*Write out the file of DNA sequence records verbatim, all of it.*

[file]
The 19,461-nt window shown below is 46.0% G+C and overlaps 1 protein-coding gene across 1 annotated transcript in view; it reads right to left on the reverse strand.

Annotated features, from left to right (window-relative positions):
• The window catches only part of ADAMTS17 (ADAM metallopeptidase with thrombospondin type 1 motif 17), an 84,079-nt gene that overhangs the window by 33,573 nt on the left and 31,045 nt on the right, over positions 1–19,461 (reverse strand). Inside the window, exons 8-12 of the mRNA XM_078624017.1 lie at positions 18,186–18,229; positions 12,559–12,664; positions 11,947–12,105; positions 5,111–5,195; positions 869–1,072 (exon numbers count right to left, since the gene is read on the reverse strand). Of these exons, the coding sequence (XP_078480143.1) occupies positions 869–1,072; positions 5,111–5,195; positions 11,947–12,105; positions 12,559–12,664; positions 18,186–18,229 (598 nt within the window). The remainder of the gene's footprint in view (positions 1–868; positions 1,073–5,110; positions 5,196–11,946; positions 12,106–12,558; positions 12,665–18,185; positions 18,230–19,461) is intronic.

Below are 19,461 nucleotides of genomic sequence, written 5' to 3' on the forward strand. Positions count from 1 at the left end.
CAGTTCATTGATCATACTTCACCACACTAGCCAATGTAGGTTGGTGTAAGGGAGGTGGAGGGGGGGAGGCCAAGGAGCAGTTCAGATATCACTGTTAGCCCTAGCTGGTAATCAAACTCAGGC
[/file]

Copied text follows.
The 19,461-nt window shown below is 46.0% G+C and overlaps 1 protein-coding gene across 1 annotated transcript in view; it reads right to left on the reverse strand.

Annotated features, from left to right (window-relative positions):
• The window catches only part of ADAMTS17 (ADAM metallopeptidase with thrombospondin type 1 motif 17), an 84,079-nt gene that overhangs the window by 33,573 nt on the left and 31,045 nt on the right, over positions 1–19,461 (reverse strand). Inside the window, exons 8-12 of the mRNA XM_078624017.1 lie at positions 18,186–18,229; positions 12,559–12,664; positions 11,947–12,105; positions 5,111–5,195; positions 869–1,072 (exon numbers count right to left, since the gene is read on the reverse strand). Of these exons, the coding sequence (XP_078480143.1) occupies positions 869–1,072; positions 5,111–5,195; positions 11,947–12,105; positions 12,559–12,664; positions 18,186–18,229 (598 nt within the window). The remainder of the gene's footprint in view (positions 1–868; positions 1,073–5,110; positions 5,196–11,946; positions 12,106–12,558; positions 12,665–18,185; positions 18,230–19,461) is intronic.

Below are 19,461 nucleotides of genomic sequence, written 5' to 3' on the forward strand. Positions count from 1 at the left end.
CAGTTCATTGATCATACTTCACCACACTAGCCAATGTAGGTTGGTGTAAGGGAGGTGGAGGGGGGGAGGCCAAGGAGCAGTTCAGATATCACTGTTAGCCCTAGCTGGTAATCAAACTCAGGC